Alternately, if the global sequence manager 400 determines 1112 that a backup copy of the data unit already exists on the grid system 100, the global sequence manager 400 then notifies 1114 the source client of the existing backup. The depicted backup method 1100 then continues as described above. In a further embodiment, the global sequence manager 400 may create or modify 1214 the appropriate profiles 600, 700 or records 800, 900, 1000 prior to notifying 1114 the source client of the existing backup.

FIGS. 13-16 depict one embodiment of a restore method 1300 that may be employed to restore data on the grid system 100. The illustrated restore method 1300 is divided into as many as three divisions. Each division represents a subprocess that may occur on a particular component of the grid system 100. However, although the restore process 1300 is divided into three subprocesses and labeled as occurring on a particular component, this illustration is not meant to limit the subprocess to a particular component. In fact, many of the depicted steps in the restore process 1300 may occur on or be performed by various components within the grid system 100. Additionally, not all of the steps of a single subprocess must be executed by a single component. Likewise, a single component may execute various steps from disparate subprocesses.

The illustrated restore method 1300 begins 1302 when the source client sends 1304 a data restore request to the global sequence manager 400. In one embodiment, the restore request includes the unique data identifier (UDI) of the backup data unit to be restored. Alternately, the unique data identifier (UDI) may be transmitted separately. The global sequence manager 400, upon receiving 1308 the data restore request, may access 1310 the corresponding source data record 800 to determine which target clients are storing backup data packets of the requested data unit. In an alternative embodiment, the global sequence manager 400 may access 1310 the corresponding source client profile 700 and regenerate the sequence key to determine which target clients are storing backup data packets of the requested data unit.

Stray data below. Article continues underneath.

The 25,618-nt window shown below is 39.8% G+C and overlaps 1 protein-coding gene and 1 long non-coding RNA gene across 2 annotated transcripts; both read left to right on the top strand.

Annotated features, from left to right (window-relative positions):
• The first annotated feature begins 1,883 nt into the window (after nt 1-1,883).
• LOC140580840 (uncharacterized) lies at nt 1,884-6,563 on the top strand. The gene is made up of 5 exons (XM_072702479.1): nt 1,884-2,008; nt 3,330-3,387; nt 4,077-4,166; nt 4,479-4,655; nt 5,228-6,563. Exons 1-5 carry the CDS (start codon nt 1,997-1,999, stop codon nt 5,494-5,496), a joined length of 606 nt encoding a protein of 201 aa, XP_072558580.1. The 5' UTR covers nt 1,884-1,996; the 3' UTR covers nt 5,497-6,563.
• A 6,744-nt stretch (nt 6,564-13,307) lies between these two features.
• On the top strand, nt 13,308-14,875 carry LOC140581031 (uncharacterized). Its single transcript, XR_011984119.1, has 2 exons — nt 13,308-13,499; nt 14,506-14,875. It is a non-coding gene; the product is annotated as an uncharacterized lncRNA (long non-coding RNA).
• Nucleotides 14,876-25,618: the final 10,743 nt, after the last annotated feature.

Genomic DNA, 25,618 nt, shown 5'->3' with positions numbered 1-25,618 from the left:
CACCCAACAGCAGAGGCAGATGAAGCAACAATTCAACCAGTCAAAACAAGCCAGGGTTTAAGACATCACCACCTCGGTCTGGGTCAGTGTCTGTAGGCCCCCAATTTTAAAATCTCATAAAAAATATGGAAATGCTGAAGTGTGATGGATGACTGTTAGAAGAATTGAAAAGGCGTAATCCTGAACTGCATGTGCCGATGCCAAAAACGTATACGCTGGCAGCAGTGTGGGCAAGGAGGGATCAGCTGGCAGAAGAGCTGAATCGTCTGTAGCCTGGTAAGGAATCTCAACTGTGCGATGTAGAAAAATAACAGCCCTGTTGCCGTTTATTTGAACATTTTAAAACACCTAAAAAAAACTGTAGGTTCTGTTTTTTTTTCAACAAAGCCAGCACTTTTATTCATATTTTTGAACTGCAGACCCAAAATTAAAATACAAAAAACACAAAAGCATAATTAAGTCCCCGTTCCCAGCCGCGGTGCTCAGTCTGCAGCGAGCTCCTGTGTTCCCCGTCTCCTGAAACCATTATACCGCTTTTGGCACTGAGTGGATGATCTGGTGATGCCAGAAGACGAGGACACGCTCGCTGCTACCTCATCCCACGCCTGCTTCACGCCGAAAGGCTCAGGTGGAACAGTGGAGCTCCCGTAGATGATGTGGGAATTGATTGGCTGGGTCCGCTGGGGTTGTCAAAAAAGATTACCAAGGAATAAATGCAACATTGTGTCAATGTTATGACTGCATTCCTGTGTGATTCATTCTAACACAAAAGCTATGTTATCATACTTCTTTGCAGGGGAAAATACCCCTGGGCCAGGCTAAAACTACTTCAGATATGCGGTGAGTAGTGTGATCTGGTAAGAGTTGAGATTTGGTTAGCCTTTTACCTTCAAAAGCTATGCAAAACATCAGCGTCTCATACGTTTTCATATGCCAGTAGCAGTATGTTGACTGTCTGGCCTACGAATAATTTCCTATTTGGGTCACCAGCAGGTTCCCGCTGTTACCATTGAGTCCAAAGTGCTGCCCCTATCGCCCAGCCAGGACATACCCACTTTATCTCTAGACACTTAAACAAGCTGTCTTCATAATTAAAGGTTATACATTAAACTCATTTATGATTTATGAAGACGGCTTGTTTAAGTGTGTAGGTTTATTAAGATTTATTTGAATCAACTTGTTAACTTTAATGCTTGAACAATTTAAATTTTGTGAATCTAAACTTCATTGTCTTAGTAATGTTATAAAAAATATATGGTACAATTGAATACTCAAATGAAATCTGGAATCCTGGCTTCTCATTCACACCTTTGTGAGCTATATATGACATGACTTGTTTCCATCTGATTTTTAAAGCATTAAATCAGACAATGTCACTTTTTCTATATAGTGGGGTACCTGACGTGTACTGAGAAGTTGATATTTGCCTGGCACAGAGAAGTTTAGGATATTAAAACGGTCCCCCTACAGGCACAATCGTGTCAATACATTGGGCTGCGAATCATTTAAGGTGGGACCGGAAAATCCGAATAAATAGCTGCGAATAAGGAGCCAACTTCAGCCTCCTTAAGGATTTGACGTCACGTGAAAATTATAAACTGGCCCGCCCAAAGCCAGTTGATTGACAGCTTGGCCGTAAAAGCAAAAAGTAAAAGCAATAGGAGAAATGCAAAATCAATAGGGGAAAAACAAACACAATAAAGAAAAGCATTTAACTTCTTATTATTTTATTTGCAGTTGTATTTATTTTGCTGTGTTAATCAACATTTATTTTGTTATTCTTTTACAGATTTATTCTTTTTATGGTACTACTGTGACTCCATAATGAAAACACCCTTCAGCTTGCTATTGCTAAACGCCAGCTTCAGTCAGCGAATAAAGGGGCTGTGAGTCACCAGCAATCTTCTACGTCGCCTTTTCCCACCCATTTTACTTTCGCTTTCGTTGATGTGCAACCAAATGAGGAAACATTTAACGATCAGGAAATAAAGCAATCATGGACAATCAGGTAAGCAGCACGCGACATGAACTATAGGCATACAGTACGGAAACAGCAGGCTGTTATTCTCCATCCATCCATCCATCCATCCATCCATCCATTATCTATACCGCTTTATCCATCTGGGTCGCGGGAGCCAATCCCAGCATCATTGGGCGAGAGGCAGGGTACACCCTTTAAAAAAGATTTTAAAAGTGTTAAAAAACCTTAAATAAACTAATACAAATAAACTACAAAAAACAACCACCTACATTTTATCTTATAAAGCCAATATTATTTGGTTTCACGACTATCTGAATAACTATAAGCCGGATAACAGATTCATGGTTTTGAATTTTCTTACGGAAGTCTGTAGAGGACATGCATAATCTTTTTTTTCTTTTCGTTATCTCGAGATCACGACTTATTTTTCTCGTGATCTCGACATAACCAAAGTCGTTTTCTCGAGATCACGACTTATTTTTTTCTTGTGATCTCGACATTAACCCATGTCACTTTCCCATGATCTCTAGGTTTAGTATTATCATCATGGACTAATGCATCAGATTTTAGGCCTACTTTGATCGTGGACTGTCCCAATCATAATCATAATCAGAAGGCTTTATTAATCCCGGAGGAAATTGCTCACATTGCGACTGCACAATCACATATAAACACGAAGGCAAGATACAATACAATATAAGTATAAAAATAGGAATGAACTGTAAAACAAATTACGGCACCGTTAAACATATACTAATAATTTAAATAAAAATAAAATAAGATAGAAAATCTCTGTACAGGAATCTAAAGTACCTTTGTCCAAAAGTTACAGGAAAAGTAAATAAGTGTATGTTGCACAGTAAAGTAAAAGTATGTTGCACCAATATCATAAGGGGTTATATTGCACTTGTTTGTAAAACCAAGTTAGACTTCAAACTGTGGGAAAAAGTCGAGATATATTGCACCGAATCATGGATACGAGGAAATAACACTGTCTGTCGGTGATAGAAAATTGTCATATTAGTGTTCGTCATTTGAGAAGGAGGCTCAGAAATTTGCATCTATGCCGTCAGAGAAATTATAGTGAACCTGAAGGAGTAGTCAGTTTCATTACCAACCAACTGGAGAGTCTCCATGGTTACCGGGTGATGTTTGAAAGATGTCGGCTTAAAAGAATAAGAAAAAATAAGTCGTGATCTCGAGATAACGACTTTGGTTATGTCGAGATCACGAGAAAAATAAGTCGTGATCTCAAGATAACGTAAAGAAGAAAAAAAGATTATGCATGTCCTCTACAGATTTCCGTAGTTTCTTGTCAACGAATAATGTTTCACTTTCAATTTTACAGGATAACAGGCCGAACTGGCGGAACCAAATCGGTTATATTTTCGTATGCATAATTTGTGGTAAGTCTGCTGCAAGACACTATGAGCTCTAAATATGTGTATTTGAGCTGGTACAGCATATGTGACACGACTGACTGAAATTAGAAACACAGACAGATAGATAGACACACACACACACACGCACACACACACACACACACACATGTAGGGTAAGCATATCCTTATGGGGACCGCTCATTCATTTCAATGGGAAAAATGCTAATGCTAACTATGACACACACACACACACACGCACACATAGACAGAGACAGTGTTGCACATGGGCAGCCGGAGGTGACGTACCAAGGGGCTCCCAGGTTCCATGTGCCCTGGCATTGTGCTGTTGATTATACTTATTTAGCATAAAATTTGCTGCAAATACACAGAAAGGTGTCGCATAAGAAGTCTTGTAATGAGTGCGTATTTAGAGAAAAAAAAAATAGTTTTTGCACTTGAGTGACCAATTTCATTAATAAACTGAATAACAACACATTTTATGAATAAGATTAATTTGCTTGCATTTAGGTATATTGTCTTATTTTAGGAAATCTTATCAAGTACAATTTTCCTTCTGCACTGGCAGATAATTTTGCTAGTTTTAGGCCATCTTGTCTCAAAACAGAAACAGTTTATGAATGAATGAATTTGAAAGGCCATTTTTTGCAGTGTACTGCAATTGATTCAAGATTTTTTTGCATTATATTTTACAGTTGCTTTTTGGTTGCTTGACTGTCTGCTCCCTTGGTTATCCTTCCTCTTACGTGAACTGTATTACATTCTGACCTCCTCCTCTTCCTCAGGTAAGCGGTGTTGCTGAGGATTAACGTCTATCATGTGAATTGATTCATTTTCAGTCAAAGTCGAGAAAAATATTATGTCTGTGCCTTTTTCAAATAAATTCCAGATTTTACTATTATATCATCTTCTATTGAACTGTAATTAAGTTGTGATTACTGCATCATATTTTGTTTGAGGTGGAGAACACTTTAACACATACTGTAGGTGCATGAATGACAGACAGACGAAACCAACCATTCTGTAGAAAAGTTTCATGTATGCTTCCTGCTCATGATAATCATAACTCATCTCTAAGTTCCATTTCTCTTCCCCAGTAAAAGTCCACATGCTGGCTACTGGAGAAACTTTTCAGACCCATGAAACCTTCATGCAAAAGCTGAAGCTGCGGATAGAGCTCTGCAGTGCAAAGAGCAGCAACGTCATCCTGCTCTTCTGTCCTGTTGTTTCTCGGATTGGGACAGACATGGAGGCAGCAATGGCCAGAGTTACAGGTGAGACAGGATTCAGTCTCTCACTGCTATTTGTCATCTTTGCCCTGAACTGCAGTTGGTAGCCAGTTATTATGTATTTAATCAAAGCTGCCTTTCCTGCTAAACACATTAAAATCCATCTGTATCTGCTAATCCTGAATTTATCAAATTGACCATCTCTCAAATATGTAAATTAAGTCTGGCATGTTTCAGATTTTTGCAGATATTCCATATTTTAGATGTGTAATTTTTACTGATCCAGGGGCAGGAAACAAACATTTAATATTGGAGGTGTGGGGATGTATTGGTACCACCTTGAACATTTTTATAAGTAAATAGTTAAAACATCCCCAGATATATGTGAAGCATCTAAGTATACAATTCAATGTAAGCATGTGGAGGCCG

The global sequence manager 400 then sends 1312 a packet request to the appropriate target clients. As discussed above, duplicate copies of each data packet may be stored on one or more target clients. In the depicted embodiment, each target client receives 1318 the packet request from the global sequence manager 400. Given that the grid system 100 may comprise several independently administered networks and clients, some of the target clients may be offline and otherwise unavailable at the time of the request. If a target client is available at the time of the request, the target client determines 1402 if the requested packet is available. Some of the available target clients may have reclaimed storage space that was previously used as a grid resource, thereby destroying or making a copy of the backup data packet otherwise unavailable to the grid system 100.

If the available target client determines 1402 that the requested packet is not available, the target client notifies 1404 the global sequence manager 400 of the lost packet. In response to a lost packet, the global sequence manager 400 may determine 1408 if another target client having a copy of the requested data packet is available. If another target client is available, the global sequence manager 400 may send 1312 a packet request to the available target client and the depicted restore method 1300 continues as described above. If the available target client determines 1402 that the requested packet is available, the target client sends 1410 the requested packet to the global sequence manger 400. The global sequence manager 400 then receives 1414 the requested packet from the available target client.